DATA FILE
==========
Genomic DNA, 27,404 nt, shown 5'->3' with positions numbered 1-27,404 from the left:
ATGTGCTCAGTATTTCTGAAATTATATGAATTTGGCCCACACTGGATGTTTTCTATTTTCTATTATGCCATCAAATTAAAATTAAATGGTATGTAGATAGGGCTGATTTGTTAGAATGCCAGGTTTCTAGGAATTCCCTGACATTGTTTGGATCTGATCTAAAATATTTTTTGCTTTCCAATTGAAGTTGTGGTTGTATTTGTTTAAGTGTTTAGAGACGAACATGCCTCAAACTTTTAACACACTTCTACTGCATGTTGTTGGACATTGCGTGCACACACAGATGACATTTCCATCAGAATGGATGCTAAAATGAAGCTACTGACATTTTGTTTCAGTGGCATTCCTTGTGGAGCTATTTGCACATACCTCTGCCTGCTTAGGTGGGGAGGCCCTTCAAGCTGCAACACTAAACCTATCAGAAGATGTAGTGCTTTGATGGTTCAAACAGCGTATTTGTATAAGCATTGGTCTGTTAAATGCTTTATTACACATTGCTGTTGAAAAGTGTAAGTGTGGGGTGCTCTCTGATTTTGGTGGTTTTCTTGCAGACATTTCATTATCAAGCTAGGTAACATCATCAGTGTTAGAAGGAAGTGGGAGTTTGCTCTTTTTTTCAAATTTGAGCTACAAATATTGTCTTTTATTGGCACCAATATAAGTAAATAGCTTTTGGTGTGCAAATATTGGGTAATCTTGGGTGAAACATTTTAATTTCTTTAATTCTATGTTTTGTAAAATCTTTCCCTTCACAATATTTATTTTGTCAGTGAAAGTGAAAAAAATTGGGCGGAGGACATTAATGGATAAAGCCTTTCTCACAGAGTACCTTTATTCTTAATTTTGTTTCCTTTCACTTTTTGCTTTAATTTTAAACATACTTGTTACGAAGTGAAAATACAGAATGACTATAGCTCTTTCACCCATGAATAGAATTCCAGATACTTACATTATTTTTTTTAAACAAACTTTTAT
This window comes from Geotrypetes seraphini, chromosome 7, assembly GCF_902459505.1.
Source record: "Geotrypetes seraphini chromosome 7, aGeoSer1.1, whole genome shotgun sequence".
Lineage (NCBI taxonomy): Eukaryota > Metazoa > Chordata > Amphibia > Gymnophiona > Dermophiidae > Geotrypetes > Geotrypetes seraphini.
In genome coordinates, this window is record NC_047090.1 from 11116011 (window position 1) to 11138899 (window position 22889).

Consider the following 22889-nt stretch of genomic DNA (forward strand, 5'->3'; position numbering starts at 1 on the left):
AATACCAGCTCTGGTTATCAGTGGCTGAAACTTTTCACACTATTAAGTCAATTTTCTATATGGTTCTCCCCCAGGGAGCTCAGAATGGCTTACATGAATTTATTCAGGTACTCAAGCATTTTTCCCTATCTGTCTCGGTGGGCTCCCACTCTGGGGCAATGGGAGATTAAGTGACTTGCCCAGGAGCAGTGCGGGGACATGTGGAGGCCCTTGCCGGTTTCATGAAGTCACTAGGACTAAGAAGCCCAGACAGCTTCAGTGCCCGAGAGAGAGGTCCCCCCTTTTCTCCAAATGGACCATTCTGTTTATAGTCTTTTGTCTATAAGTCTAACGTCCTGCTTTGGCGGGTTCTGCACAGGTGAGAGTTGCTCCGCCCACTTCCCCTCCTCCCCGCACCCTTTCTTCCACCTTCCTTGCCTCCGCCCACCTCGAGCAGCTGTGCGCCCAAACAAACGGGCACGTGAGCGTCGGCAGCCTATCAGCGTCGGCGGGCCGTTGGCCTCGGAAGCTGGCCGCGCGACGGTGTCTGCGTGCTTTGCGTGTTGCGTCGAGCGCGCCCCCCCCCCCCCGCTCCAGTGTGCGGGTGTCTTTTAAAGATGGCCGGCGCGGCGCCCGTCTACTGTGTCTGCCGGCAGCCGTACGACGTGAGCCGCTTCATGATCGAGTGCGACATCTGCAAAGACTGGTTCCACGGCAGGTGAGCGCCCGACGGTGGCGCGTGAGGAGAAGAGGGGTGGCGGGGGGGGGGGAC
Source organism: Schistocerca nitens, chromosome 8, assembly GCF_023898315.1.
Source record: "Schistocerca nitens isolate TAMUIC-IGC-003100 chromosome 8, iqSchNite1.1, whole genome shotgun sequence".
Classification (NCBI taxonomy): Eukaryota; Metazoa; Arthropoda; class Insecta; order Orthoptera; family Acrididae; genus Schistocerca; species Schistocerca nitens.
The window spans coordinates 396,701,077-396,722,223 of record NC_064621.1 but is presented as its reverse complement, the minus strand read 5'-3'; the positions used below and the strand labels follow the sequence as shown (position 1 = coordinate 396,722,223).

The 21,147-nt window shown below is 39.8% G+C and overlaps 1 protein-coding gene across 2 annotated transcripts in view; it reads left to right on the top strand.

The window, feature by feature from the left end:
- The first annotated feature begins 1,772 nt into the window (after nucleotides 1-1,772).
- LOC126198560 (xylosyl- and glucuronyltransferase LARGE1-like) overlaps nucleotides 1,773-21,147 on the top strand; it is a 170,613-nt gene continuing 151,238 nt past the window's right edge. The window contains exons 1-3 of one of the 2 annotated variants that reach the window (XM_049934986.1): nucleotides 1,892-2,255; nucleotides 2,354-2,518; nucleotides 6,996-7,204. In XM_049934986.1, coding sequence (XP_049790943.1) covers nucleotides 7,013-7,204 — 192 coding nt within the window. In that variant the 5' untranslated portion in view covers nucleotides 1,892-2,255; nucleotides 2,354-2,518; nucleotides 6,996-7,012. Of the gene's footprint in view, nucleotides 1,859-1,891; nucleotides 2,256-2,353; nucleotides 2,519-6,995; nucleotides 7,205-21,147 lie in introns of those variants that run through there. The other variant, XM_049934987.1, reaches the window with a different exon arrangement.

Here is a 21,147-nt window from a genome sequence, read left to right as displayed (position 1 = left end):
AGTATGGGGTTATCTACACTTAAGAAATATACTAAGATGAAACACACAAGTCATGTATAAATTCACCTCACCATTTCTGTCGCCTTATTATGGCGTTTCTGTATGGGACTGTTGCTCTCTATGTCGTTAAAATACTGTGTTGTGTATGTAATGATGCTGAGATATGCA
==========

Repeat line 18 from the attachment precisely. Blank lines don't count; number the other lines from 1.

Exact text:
AGTATGGGGTTATCTACACTTAAGAAATATACTAAGATGAAACACACAAGTCATGTATAAATTCACCTCACCATTTCTGTCGCCTTATTATGGCGTTTCTGTATGGGACTGTTGCTCTCTATGTCGTTAAAATACTGTGTTGTGTATGTAATGATGCTGAGATATGCA